LGBT issues

  • June 2, 2014
     
    Today, the Obama administration will announce new environmental regulations that will cut carbon pollution from power plants by 30 percent. The regulations represent the “strongest actions ever taken by the United States government to fight climate change.” Coral Davenport at The New York Times explains how the action will affect environmental health and its implications for the American electricity industry.
     
    Pro-choice activists are working to counter the growing anti-abortion legislation sweeping the country as many expect the issue to reach the Supreme Court next term. Sophie Novack and Sam Baker at The National Journal explain why, if the issue reaches the Court, pro-choice activists may be “on the verge of a massive gamble.”
     
    At Bilerico, John M. Becker discusses Justice Anthony Kennedy’s response to the National Organization for Marriage’s recent efforts to block same-sex marriage in Oregon.
     
    A six-year old girl is recovering from being a victim of a stray bullet while playing at a local Washington, DC playground. NPR’s All Things Considered addresses how gun violence continues to trouble America’s inner cities. 
  • May 22, 2014
    Last night, the Supreme Court stayed the execution of Russell Bucklew, a Missouri inmate convicted of rape and murder. The Court granted the stay after Bucklew’s lawyers noted that his rare health condition would cause excruciating pain if he was executed via lethal injection. Robert Barnes and Mark Berman at The Washington Post discuss the role Justice Samuel A. Alito Jr. played in the decision.
     
    On Tuesday, Judge John E. Jones III of the U.S. District Court for the Middle District of Pennsylvania ruled that the state’s ban on gay marriage violated the Constitution. Gov. Tom Corbett (R-Penn.) announced that he will not appeal the decision. Trip Gabriel at The New York Times reports on the victory for gay and lesbian couples in the Keystone State. 
     
    Writing for TIME, Andrew Rossi comments on the state of higher education as it begins to benefit more private than public interests.
     
    At Jost on Justice Kenneth Jost explains why “the history of the fight for marriage equality is yet to be written.” 
  • May 19, 2014
    In 2008, before he was the Solicitor General of the United States, Donald B. Verrilli Jr. argued the dangers of administering the three drug lethal injection protocol in Baze v. Rees. Now, following the botched execution of Clayton D. Lockett, many of the risks highlighted by General Verrilli have come true. Writing for The New York Times, ACS Board Member Linda Greenhouse discusses the state of capital punishment.
     
     
    Adam Liptak at The New York Times describes the troubling case of Billy Wayne Cope, a man convicted of raping and murdering his 12 year-old daughter. After confessing three times to the crime, Cope’s lawyers are appealing his conviction, blaming intense police interrogation for his multiple confessions.
     
    The Utah Supreme Court has granted a stay in response to previous orders for the state’s Department of Health “to issue birth certificates in same-sex parent adoptions.” The Associated Press has this story.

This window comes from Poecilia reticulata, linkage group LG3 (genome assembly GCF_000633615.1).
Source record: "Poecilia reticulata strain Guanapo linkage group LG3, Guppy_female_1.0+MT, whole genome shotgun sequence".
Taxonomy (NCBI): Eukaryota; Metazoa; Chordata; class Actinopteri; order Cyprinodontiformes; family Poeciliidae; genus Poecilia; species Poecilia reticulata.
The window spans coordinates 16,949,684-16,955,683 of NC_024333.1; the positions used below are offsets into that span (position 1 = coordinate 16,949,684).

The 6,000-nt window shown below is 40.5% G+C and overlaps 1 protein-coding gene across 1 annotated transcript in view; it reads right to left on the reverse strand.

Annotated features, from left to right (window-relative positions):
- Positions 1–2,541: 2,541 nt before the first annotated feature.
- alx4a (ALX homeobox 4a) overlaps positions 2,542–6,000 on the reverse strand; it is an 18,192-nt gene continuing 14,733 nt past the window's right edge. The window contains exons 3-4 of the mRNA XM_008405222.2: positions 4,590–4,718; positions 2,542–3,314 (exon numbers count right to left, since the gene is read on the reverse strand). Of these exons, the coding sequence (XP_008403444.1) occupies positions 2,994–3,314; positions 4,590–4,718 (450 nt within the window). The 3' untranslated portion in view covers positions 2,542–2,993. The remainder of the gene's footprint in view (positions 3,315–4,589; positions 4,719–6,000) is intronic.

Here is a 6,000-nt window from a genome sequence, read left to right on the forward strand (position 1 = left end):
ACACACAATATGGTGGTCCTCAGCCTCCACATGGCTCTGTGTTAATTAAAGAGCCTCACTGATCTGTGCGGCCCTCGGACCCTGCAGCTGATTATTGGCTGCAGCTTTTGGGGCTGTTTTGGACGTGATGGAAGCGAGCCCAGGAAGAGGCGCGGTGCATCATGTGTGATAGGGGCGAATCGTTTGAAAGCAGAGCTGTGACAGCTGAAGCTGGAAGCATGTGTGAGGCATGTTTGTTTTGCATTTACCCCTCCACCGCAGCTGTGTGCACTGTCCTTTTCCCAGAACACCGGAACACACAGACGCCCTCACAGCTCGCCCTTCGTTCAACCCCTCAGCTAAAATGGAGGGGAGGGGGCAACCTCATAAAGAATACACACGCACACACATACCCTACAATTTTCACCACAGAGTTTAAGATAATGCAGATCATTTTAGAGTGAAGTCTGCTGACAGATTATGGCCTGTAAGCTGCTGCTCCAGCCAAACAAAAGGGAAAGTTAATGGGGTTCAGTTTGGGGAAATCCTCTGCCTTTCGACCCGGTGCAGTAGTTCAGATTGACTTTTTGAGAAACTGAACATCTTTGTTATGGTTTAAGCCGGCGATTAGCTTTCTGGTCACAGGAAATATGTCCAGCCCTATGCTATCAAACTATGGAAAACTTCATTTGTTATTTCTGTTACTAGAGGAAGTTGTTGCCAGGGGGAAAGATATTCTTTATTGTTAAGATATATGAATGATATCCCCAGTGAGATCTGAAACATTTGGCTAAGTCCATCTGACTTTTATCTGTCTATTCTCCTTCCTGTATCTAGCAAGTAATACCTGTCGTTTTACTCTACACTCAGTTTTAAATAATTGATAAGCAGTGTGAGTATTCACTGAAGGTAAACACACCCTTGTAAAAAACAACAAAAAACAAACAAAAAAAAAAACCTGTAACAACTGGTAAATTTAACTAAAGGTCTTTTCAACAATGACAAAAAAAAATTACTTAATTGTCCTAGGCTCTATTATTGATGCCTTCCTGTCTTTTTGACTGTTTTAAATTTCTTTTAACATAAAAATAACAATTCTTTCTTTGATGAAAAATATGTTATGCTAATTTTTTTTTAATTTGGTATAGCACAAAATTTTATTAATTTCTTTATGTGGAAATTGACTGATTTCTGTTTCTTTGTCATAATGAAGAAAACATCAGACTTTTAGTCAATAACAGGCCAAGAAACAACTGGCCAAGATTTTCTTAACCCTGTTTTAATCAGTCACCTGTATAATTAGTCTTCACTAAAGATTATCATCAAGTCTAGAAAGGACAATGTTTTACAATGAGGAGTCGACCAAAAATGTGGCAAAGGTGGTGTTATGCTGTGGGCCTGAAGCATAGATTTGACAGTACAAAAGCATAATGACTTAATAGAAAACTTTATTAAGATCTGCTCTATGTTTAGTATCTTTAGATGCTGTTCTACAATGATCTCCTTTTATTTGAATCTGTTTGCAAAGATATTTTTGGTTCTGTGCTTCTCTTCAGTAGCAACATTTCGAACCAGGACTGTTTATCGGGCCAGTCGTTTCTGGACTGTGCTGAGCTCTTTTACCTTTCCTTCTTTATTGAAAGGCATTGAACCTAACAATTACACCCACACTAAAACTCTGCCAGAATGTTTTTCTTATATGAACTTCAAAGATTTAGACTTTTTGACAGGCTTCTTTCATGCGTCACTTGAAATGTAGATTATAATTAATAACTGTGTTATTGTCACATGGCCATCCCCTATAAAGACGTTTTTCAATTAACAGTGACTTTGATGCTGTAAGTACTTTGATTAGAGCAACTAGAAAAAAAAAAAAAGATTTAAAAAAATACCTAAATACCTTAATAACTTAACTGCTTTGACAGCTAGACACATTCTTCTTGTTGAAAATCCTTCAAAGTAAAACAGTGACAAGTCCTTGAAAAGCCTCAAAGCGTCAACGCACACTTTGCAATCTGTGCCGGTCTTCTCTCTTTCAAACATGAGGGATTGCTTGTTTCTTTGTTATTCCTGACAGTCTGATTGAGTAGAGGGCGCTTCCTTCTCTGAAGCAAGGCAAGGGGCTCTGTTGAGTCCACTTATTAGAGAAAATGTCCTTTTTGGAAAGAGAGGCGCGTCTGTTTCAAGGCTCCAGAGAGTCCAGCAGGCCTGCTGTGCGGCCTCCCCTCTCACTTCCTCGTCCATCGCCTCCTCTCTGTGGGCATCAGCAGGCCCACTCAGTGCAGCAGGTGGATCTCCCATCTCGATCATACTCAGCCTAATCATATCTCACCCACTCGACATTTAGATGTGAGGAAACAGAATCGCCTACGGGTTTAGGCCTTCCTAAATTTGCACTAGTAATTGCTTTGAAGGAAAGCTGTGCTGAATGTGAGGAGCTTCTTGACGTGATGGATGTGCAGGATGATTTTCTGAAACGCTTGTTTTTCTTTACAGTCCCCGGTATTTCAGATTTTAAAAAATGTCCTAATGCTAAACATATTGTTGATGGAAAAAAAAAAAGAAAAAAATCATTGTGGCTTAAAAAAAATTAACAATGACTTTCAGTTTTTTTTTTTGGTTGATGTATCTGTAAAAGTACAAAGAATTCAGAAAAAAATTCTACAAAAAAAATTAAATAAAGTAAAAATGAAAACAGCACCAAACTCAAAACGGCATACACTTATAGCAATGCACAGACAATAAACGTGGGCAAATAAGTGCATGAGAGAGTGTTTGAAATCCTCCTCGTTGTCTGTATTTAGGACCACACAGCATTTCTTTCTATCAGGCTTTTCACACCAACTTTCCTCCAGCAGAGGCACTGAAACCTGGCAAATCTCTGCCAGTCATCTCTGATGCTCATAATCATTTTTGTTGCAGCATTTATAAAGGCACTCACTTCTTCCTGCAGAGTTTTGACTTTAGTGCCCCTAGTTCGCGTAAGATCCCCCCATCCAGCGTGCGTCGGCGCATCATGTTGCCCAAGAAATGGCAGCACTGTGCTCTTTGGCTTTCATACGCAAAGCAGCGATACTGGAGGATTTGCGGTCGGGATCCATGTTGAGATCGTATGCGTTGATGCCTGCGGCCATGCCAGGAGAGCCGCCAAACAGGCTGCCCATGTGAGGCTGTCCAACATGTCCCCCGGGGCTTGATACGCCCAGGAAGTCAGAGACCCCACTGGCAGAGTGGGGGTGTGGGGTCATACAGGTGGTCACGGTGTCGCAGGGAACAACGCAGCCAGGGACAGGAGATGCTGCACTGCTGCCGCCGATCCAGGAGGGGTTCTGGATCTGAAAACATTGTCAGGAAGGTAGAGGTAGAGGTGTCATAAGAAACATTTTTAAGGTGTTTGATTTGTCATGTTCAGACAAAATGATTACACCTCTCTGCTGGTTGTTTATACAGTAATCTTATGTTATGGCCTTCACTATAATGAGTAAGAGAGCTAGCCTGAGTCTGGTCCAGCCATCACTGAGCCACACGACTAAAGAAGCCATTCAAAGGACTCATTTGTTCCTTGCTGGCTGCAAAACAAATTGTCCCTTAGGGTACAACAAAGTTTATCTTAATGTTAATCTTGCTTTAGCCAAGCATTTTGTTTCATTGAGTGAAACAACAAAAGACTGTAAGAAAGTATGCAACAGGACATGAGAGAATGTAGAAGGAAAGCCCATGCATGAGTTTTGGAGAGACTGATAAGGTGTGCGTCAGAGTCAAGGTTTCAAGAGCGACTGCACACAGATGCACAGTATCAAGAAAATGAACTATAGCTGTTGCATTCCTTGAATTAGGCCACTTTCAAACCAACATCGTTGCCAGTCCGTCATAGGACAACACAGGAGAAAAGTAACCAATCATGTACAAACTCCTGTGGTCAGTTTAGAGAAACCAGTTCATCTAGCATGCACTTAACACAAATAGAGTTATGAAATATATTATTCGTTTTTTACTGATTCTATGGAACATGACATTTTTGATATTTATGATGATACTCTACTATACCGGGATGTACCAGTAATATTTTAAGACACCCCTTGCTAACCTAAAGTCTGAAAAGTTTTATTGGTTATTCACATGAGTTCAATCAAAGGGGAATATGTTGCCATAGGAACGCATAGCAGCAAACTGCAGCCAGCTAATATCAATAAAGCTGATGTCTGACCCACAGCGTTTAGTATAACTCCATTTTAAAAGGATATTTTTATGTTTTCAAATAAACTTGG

As we celebrate this year’s college graduates, Henry Louis Gates Jr. at The Root  introduces his readers to America’s “first black collegians who faced a system that explicitly favored the white elite.”
     
    Gerard Magliocca at Concurring Opinions examines the influence of M’Culloch v. Maryland and The Federalist
  • May 15, 2014
     
    At The Daily BeastGeoffrey R. Stone, former ACS Board Chair and current Co-Chair of the Board of Advisors for the ACS Chicago Lawyer Chapter as well as Co-Faculty Advisor for the University of Chicago Law School ACS Student Chapter, discusses how we can “trace unequal education funding back to a horrendous, little-remembered 1973 [Supreme Court] decision.”

    Saturday marks the 60th anniversary of the Supreme Court’s landmark decision in Brown v. Board of Education of Topeka. Lesli A. Maxwell at Education Week explains why “school diversity remains more complex than ever.”

    Amanda Holpuch at The Guardian comments on a report by Human Rights Watch which shows how young children who are “planting, weeding, and harvesting nicotine plants” are being “endangered by nicotine exposure in tobacco fields.”

    At the Richmond Times-Dispatch, Judith E. Schaeffer notes that “when it comes to marriage discrimination, the Commonwealth of Virginia has a great deal to learn from its own history.”

    Writing for CNN, Eric Segall urges the Supreme Court to televise its oral arguments and argues why life tenures for the justices must be removed. 

  • May 14, 2014
    At The New York Times, Charlie Savage discusses why the Obama administration is being accused of ignoring “statements it made to the Supreme Court about warrantless surveillance.”
     
    Yesterday, the U.S. Court of Appeals for the Fifth Circuit granted a stay of the execution for Robert 
    James Cambell due to his intellectual disability. Mark Berman at The Washington Post reports on what “would have been the eighth execution in Texas and the 21st execution in the country so far this year.”
     
    The Court of Justice of the European Union issued a ruling yesterday that experts say “could force Google and other search engines to delete references to old debts, long-ago arrests and other unflattering episodes.” The Associated Press addresses the implications of the court’s decision.
     
    Former Arkansas Gov. Mike Huckabee is calling for the impeachment of Arkansas Judge Christopher Piazza who struck down the gay marriage ban that Gov. Huckabee signed into law 17 years ago. Mario Trujillo at The Hill has the story.
     
    Writing for The Daily Beast, Daniel I. Weiner discusses “the worst campaign finance ruling” since Citizens United